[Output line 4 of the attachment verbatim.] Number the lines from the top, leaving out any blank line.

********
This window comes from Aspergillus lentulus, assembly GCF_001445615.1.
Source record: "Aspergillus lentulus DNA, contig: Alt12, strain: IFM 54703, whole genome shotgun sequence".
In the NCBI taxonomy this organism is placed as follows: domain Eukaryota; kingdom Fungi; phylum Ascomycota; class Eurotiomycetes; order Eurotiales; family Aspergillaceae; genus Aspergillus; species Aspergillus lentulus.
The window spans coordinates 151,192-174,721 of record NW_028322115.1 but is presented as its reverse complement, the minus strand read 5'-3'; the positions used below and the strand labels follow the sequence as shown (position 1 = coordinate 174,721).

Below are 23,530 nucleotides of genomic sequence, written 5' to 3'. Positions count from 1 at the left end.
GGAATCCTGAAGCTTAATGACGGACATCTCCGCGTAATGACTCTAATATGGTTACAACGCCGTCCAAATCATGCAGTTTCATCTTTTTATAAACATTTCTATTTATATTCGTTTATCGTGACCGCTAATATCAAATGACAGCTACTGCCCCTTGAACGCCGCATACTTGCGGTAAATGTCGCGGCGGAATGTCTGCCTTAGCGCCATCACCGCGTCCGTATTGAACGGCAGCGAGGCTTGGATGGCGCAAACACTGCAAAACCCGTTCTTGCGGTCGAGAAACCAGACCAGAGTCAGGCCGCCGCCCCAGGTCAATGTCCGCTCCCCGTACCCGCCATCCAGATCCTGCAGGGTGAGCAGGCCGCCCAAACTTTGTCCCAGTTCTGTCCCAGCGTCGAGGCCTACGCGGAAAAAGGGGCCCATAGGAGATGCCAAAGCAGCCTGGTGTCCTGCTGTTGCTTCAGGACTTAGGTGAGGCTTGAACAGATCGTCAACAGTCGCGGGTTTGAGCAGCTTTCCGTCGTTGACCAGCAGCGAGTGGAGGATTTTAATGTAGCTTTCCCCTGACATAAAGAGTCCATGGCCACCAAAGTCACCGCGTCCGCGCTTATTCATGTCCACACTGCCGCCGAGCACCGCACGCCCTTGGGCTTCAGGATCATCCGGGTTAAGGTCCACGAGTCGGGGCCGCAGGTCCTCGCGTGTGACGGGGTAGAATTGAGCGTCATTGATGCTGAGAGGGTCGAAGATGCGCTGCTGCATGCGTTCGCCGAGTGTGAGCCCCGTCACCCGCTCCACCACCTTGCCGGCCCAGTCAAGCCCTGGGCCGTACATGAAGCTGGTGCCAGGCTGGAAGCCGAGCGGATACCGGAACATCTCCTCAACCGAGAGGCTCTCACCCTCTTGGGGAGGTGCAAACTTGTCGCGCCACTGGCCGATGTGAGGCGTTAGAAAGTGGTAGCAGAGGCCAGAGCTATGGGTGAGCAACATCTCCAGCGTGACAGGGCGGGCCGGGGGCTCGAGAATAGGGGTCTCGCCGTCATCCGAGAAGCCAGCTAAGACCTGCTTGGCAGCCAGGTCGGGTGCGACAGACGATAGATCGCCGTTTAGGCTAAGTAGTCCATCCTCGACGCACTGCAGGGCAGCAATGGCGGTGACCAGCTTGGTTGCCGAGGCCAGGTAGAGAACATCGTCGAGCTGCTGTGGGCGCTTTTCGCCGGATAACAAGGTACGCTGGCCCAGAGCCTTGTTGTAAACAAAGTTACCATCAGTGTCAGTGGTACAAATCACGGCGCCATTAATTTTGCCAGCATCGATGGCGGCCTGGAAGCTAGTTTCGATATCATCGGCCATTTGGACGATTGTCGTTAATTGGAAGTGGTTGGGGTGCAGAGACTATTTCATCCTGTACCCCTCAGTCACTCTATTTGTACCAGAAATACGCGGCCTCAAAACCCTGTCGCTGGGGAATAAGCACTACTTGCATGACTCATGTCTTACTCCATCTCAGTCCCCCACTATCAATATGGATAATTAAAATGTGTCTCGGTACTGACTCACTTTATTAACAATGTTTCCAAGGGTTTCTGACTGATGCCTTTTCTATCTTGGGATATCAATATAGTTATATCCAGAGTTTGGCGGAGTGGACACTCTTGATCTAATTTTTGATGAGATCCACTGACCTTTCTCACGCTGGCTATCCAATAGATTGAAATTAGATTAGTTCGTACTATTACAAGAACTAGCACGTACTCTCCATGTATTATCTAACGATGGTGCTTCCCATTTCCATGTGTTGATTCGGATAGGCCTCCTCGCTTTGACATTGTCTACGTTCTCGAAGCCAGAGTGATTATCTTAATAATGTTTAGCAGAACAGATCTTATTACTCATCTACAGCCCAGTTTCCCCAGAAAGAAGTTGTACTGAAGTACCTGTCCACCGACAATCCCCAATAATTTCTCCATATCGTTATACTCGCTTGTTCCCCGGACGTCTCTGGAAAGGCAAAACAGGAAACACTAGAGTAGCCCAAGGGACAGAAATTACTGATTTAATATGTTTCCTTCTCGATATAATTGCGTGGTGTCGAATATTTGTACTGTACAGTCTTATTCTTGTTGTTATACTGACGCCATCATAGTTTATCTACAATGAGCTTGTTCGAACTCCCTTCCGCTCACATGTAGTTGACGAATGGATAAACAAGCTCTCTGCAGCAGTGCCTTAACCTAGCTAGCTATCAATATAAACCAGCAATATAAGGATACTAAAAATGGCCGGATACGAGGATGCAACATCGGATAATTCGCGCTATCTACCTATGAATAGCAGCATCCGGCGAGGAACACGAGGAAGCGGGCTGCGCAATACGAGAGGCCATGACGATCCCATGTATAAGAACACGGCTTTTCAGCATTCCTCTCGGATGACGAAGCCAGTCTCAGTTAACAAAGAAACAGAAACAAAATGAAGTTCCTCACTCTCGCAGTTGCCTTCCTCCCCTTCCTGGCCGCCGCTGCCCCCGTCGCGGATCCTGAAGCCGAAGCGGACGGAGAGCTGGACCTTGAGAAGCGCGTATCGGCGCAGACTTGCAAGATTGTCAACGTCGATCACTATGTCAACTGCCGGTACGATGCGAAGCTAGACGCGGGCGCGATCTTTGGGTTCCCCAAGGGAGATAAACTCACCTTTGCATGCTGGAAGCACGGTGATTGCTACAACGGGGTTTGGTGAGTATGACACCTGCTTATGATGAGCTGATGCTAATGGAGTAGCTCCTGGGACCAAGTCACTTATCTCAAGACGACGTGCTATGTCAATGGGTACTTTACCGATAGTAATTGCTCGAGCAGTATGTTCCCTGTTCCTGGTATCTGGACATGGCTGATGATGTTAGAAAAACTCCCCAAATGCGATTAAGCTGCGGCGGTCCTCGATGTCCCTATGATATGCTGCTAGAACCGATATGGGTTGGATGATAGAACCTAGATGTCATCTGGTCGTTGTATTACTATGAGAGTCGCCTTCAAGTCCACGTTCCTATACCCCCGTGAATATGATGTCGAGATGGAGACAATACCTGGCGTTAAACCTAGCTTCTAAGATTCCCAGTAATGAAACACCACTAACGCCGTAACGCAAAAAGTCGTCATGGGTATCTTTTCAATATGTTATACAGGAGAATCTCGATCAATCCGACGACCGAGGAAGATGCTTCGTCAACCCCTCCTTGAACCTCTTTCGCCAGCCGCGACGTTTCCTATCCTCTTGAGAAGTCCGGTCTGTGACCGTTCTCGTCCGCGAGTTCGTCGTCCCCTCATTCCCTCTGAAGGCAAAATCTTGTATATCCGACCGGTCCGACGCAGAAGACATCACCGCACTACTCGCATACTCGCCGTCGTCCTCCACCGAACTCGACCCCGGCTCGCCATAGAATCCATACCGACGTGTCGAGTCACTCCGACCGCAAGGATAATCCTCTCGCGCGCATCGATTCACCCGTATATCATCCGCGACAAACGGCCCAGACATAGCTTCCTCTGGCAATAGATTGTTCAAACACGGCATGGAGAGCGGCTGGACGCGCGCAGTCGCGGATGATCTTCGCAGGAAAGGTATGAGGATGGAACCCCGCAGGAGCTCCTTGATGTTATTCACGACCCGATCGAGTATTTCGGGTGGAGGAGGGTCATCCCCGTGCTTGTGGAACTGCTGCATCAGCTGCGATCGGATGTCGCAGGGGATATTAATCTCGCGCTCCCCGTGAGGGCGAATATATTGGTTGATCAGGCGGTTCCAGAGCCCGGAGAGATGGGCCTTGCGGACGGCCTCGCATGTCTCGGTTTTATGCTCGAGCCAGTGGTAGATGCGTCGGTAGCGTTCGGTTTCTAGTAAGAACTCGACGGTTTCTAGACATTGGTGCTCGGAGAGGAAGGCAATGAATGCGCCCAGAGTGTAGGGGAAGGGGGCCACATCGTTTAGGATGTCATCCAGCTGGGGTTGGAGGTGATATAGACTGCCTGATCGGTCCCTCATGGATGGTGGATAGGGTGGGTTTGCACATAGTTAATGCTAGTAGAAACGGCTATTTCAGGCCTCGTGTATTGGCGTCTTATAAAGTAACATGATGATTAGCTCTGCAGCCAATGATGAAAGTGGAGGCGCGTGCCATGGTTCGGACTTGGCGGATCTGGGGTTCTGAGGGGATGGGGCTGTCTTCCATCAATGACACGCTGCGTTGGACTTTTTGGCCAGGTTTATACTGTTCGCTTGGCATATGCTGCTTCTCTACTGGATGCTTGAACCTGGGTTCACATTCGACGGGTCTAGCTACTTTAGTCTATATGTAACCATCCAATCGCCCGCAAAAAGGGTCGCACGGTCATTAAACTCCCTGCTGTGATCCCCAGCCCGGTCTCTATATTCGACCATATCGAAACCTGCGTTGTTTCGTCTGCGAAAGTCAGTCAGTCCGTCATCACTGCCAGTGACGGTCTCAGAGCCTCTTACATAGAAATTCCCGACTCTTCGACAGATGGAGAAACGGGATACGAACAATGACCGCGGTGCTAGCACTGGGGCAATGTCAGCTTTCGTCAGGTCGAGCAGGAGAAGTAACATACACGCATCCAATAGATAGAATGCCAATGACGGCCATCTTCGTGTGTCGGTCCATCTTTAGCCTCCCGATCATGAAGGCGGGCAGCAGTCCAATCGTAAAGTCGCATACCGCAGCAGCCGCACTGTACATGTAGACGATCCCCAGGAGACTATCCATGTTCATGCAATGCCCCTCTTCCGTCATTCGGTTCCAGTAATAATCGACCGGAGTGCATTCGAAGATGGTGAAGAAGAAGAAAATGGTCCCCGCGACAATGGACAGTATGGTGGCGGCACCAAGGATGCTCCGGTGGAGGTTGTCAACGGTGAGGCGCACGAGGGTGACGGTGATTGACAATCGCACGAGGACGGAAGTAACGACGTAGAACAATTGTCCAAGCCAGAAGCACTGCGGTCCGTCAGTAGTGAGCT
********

The window spans coordinates 151,192-174,721 of record NW_028322115.1 but is presented as its reverse complement, the minus strand read 5'-3'; the positions used below and the strand labels follow the sequence as shown (position 1 = coordinate 174,721).